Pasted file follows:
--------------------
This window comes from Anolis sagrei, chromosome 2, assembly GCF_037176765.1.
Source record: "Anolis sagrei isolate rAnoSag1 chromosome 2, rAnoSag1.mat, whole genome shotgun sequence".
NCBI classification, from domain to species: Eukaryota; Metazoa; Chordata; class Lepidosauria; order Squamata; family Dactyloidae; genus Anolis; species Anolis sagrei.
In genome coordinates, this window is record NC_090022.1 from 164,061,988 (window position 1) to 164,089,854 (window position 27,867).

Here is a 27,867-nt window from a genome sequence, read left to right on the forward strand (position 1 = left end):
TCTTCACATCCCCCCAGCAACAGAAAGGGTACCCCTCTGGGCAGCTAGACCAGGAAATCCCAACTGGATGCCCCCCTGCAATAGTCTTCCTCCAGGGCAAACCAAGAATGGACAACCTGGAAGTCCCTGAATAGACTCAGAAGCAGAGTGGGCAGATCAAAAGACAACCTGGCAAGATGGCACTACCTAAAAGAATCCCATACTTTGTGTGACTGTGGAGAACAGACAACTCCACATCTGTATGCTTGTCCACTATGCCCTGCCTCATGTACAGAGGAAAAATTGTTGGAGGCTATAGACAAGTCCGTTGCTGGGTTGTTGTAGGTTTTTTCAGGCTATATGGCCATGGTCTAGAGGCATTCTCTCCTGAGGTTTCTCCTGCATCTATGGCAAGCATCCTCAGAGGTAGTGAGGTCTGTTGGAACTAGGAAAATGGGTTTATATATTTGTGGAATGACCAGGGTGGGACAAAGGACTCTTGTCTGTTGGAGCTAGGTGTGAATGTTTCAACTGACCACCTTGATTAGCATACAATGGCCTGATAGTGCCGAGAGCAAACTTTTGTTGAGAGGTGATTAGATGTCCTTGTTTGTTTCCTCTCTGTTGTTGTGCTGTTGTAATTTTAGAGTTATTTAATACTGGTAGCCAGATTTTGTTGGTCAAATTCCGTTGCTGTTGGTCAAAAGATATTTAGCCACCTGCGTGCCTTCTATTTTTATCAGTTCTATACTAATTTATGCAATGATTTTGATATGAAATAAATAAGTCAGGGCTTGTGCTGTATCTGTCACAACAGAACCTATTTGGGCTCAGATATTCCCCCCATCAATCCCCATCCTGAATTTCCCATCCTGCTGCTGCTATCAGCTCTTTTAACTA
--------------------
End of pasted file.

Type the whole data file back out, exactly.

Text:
This window comes from Anolis sagrei, chromosome 2, assembly GCF_037176765.1.
Source record: "Anolis sagrei isolate rAnoSag1 chromosome 2, rAnoSag1.mat, whole genome shotgun sequence".
NCBI classification, from domain to species: Eukaryota; Metazoa; Chordata; class Lepidosauria; order Squamata; family Dactyloidae; genus Anolis; species Anolis sagrei.
In genome coordinates, this window is record NC_090022.1 from 164,061,988 (window position 1) to 164,089,854 (window position 27,867).

Here is a 27,867-nt window from a genome sequence, read left to right on the forward strand (position 1 = left end):
TCTTCACATCCCCCCAGCAACAGAAAGGGTACCCCTCTGGGCAGCTAGACCAGGAAATCCCAACTGGATGCCCCCCTGCAATAGTCTTCCTCCAGGGCAAACCAAGAATGGACAACCTGGAAGTCCCTGAATAGACTCAGAAGCAGAGTGGGCAGATCAAAAGACAACCTGGCAAGATGGCACTACCTAAAAGAATCCCATACTTTGTGTGACTGTGGAGAACAGACAACTCCACATCTGTATGCTTGTCCACTATGCCCTGCCTCATGTACAGAGGAAAAATTGTTGGAGGCTATAGACAAGTCCGTTGCTGGGTTGTTGTAGGTTTTTTCAGGCTATATGGCCATGGTCTAGAGGCATTCTCTCCTGAGGTTTCTCCTGCATCTATGGCAAGCATCCTCAGAGGTAGTGAGGTCTGTTGGAACTAGGAAAATGGGTTTATATATTTGTGGAATGACCAGGGTGGGACAAAGGACTCTTGTCTGTTGGAGCTAGGTGTGAATGTTTCAACTGACCACCTTGATTAGCATACAATGGCCTGATAGTGCCGAGAGCAAACTTTTGTTGAGAGGTGATTAGATGTCCTTGTTTGTTTCCTCTCTGTTGTTGTGCTGTTGTAATTTTAGAGTTATTTAATACTGGTAGCCAGATTTTGTTGGTCAAATTCCGTTGCTGTTGGTCAAAAGATATTTAGCCACCTGCGTGCCTTCTATTTTTATCAGTTCTATACTAATTTATGCAATGATTTTGATATGAAATAAATAAGTCAGGGCTTGTGCTGTATCTGTCACAACAGAACCTATTTGGGCTCAGATATTCCCCCCATCAATCCCCATCCTGAATTTCCCATCCTGCTGCTGCTATCAGCTCTTTTAACTA